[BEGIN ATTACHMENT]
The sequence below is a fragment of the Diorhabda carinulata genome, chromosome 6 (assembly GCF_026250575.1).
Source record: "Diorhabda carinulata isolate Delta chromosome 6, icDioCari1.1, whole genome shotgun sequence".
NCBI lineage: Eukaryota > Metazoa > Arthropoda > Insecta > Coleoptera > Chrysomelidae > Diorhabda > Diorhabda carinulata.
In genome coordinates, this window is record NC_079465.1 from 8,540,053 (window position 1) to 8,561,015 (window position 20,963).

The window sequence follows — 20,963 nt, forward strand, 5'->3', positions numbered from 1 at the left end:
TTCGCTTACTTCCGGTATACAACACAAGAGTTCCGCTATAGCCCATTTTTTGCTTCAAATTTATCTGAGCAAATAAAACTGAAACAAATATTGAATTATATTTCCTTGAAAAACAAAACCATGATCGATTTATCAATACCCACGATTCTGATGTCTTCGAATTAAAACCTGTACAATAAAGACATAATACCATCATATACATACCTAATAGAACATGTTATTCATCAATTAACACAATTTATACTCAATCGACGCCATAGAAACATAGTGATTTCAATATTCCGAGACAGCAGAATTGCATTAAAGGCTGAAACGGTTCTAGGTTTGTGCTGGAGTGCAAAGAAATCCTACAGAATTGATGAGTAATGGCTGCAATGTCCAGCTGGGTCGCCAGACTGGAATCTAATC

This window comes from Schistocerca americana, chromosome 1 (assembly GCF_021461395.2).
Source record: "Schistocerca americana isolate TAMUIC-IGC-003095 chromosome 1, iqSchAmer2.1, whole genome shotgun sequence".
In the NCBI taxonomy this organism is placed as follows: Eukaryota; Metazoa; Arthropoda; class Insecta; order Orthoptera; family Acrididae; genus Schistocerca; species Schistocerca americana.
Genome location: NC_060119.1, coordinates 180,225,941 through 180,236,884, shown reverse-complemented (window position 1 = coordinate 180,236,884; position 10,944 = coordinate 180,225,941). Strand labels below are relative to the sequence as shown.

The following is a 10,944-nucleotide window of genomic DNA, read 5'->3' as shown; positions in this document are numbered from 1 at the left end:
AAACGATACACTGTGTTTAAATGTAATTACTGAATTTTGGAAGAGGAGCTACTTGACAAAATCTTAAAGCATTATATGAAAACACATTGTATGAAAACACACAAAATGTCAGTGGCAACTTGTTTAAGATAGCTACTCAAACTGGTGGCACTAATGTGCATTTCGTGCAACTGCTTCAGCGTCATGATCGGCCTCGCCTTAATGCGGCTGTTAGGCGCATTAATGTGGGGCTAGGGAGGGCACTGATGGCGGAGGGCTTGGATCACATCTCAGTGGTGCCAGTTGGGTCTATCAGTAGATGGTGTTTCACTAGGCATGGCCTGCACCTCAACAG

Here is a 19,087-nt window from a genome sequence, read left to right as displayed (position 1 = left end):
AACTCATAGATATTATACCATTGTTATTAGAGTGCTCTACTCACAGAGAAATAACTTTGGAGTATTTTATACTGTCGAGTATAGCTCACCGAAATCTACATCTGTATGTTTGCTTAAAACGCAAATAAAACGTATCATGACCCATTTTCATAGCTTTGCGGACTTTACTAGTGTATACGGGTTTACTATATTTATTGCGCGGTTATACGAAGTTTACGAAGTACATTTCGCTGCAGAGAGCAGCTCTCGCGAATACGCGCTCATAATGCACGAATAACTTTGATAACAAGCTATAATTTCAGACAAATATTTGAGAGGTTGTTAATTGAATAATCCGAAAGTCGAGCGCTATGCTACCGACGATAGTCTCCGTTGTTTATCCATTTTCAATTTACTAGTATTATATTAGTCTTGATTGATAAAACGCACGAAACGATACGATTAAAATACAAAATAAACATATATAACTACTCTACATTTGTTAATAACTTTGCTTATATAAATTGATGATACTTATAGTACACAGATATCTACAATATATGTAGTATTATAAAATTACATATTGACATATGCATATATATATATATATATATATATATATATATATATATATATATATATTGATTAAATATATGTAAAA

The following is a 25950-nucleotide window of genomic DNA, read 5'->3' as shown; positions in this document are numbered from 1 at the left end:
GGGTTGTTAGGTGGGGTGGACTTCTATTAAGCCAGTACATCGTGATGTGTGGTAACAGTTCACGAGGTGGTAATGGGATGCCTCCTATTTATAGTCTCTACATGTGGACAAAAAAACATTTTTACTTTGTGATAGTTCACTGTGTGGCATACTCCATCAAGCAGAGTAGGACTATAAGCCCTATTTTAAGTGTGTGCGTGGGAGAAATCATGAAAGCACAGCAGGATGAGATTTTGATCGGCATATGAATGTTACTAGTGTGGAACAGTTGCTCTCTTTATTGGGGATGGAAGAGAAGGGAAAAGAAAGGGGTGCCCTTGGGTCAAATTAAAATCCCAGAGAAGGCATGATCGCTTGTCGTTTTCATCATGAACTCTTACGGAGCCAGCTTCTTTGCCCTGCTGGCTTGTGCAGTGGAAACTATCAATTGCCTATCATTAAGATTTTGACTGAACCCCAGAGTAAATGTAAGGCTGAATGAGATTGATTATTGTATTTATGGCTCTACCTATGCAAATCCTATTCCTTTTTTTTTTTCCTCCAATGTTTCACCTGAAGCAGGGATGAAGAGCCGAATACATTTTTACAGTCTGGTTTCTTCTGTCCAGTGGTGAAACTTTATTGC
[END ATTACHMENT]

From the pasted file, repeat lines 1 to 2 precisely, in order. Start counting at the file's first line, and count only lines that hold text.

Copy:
The sequence below is a fragment of the Diorhabda carinulata genome, chromosome 6 (assembly GCF_026250575.1).
Source record: "Diorhabda carinulata isolate Delta chromosome 6, icDioCari1.1, whole genome shotgun sequence".